Did the pressure to win and live up to the 4-year, 56 million contract he signed affect him?

I felt like there was a lot of pressure on a lot of people last year, and obviously didnt handle it well. I dont know why that is, myself included, Dunn said. I dont mind pressure. I put more pressure on myself than anybody can possibly put on one person, and Ive done okay with it.

Dunn describes his current state of mind as carefree. He added, Im in a great place right now, especially starting now not having to talk about last year.

So besides his prediction for winning Comeback Player of the Year, what else does Dunn expect for the upcoming season?

I expect to do what Ive done my whole life. Im not expecting to do anything more, anything less. Im expecting to go out and play 162 games at least. The numbers will be what they are in the end.

It's now a new beginning and he closed the interview with this:

I want people to expect great things, because I expect great things.

The season awaits.

White Sox Talk Podcast: National media fails to recognize White Sox as 2005 champs


White Sox Talk Podcast: National media fails to recognize White Sox as 2005 champs

Chuck Garfien, Slavko Bekovic and Chris Kamka react to the national media blunders that failed to recognize the White Sox as 2005 World Series champions. 

Later, the guys discuss Jerry Reinsdorf's comments about cheering for the Cubs and break down what it takes to beat the Indians. 

Check out the latest edition of the White Sox Talk Podcast below: 

White Sox: Chris Getz's new player development role is to carry out 'vision of the scouts'

White Sox: Chris Getz's new player development role is to carry out 'vision of the scouts'

He may be limited on experience, but Chris Getz already has a strong idea about player development.

Getz -- who on Friday was named the White Sox director of player development -- worked the past two seasons as an assistant to baseball operations in player development for the Kansas City Royals. A fourth-round pick of the White Sox in the 2005 amateur draft, Getz replaces Nick Capra, who earlier this month was named the team’s third-base coach. A quick learner whom a baseball source said the Royals hoped to retain, Getz described his new position as being “very task oriented.”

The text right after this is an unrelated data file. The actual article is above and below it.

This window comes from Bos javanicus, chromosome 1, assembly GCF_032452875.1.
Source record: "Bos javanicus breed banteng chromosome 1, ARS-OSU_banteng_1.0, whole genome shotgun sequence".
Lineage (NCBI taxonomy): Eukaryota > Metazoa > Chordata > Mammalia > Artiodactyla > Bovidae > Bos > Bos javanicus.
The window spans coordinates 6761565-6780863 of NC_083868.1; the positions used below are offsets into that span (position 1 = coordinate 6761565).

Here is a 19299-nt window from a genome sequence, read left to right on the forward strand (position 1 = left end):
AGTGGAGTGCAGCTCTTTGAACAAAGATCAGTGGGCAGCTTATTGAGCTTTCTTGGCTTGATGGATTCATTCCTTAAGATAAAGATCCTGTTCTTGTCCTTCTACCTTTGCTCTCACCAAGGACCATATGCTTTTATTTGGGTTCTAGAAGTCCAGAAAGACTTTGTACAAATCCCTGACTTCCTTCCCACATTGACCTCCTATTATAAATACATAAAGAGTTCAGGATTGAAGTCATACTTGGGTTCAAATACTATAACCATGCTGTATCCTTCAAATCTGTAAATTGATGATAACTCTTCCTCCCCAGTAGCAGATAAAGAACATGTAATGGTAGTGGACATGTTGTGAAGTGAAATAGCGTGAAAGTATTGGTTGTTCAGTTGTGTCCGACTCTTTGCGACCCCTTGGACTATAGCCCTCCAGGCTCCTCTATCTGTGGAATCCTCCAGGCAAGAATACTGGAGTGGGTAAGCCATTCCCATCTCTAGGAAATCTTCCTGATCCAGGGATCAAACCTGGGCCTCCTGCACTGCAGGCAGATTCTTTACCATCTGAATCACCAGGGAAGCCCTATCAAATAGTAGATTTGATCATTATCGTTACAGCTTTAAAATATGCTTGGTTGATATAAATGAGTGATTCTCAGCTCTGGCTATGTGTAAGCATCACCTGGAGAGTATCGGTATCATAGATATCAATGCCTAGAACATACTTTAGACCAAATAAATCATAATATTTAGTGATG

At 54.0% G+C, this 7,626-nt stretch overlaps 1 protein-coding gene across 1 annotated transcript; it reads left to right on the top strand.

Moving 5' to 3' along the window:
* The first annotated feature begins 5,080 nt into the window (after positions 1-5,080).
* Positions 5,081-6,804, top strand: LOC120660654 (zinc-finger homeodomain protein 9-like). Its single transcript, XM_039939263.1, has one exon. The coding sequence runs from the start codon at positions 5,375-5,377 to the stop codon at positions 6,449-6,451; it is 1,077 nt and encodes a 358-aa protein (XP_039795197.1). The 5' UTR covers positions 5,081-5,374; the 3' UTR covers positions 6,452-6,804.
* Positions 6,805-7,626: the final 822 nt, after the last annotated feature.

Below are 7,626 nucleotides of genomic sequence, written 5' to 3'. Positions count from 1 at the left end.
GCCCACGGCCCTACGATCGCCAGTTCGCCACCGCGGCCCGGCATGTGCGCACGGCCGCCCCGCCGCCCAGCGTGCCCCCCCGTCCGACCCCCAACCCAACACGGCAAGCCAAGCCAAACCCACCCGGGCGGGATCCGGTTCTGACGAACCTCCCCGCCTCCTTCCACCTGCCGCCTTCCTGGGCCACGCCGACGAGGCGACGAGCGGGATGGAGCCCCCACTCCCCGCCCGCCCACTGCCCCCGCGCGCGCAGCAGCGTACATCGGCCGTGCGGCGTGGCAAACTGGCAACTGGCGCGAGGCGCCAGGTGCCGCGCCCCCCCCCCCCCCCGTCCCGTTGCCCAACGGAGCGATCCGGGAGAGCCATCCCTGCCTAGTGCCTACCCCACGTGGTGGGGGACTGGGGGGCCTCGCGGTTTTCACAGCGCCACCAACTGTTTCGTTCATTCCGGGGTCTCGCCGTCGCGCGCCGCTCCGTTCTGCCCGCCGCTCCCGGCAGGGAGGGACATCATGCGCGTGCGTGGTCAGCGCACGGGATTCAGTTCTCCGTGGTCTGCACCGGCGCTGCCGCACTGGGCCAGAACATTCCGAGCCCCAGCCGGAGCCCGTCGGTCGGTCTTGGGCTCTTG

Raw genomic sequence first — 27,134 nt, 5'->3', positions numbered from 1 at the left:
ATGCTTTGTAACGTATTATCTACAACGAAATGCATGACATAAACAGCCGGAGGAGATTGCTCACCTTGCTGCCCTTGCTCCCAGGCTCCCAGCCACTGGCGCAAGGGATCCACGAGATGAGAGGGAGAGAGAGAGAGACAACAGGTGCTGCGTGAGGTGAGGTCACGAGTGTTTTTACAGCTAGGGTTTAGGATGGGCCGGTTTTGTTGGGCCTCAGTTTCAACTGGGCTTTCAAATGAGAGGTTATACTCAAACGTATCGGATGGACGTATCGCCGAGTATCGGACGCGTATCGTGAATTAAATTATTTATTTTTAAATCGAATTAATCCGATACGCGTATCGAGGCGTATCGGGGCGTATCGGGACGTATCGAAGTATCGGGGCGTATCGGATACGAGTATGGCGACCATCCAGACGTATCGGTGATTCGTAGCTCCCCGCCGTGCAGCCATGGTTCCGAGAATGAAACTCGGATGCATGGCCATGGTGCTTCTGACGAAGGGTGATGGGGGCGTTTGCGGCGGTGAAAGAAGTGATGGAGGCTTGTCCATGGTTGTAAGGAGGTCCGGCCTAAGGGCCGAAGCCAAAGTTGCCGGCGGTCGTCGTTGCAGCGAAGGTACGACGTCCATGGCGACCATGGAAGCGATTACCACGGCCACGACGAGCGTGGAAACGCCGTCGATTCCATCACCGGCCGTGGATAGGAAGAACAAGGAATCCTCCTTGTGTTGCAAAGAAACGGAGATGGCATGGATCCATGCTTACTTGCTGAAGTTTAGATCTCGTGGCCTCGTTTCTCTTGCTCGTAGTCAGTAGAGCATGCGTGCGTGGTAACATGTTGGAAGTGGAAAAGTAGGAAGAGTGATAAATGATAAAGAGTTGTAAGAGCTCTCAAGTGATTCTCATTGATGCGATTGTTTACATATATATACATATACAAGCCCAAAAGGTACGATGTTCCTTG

“(The job) is carrying out the vision of the scouts,” Getz said. “The players identified by the scouts and then they are brought in and it’s a commitment by both the player and staff members to create an environment for that player to reach their ceiling.

“It’s a daily process.”

Getz, a University of Michigan product, played for the White Sox in 2008 and 2009 before he was traded to the Royals in a package for Mark Teahen in 2010. Previously drafted by the White Sox in 2002, he described the organization as “something that always will be in my DNA.”

[SHOP: Gear up, White Sox fans!]​

Getz stayed in Kansas City through 2013 and began to consider a front-office career as his playing career wound down. His final season in the majors was with the Toronto Blue Jays in 2014.

Royals general manager Dayton Moore hired Getz as an assistant to baseball operations in January 2015 and he quickly developed a reputation as both highly intelligent and likeable, according to a club source.

“He is extremely well-regarded throughout the game, and we believe he is going to have a positive impact on the quality of play from rookie ball through Chicago,” GM Rick Hahn said.

Getz had as many as four assistant GMs ahead of him with the Royals, who couldn’t offer the same kind of position as the White Sox did. Getz spent the past week meeting with other members of the White Sox player development staff and soon will head to the team’s Dominican Republic academy. After that he’ll head to the Arizona Fall League as he becomes familiar with the department. Though he’s still relatively new, Getz knows what’s expected of his position.

“It’s focused on what’s in front of you,” Getz said. “Player development people are trying to get the player better every single day.”

“With that being said, the staff members need to be creative in their thinking. They need to be innovative at times. They need to know when to press the gas or pump the brakes. They need to be versatile in all these different areas.”